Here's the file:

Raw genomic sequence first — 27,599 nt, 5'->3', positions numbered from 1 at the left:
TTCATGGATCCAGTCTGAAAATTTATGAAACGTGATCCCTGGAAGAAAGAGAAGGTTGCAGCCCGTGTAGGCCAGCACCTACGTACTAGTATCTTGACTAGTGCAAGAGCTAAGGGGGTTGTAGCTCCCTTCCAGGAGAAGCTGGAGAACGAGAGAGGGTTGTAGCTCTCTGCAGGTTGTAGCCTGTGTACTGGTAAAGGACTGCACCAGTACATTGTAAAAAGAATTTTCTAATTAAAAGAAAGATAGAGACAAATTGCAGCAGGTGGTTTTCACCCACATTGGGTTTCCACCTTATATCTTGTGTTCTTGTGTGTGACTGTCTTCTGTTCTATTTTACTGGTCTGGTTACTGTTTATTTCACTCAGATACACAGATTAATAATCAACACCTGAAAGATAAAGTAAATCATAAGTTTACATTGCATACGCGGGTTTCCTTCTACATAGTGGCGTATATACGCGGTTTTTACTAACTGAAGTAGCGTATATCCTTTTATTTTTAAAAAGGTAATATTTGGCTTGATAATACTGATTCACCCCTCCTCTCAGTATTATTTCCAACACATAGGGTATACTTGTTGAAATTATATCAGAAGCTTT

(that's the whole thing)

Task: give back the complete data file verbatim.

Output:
Raw genomic sequence first — 27,599 nt, 5'->3', positions numbered from 1 at the left:
TTCATGGATCCAGTCTGAAAATTTATGAAACGTGATCCCTGGAAGAAAGAGAAGGTTGCAGCCCGTGTAGGCCAGCACCTACGTACTAGTATCTTGACTAGTGCAAGAGCTAAGGGGGTTGTAGCTCCCTTCCAGGAGAAGCTGGAGAACGAGAGAGGGTTGTAGCTCTCTGCAGGTTGTAGCCTGTGTACTGGTAAAGGACTGCACCAGTACATTGTAAAAAGAATTTTCTAATTAAAAGAAAGATAGAGACAAATTGCAGCAGGTGGTTTTCACCCACATTGGGTTTCCACCTTATATCTTGTGTTCTTGTGTGTGACTGTCTTCTGTTCTATTTTACTGGTCTGGTTACTGTTTATTTCACTCAGATACACAGATTAATAATCAACACCTGAAAGATAAAGTAAATCATAAGTTTACATTGCATACGCGGGTTTCCTTCTACATAGTGGCGTATATACGCGGTTTTTACTAACTGAAGTAGCGTATATCCTTTTATTTTTAAAAAGGTAATATTTGGCTTGATAATACTGATTCACCCCTCCTCTCAGTATTATTTCCAACACATAGGGTATACTTGTTGAAATTATATCAGAAGCTTT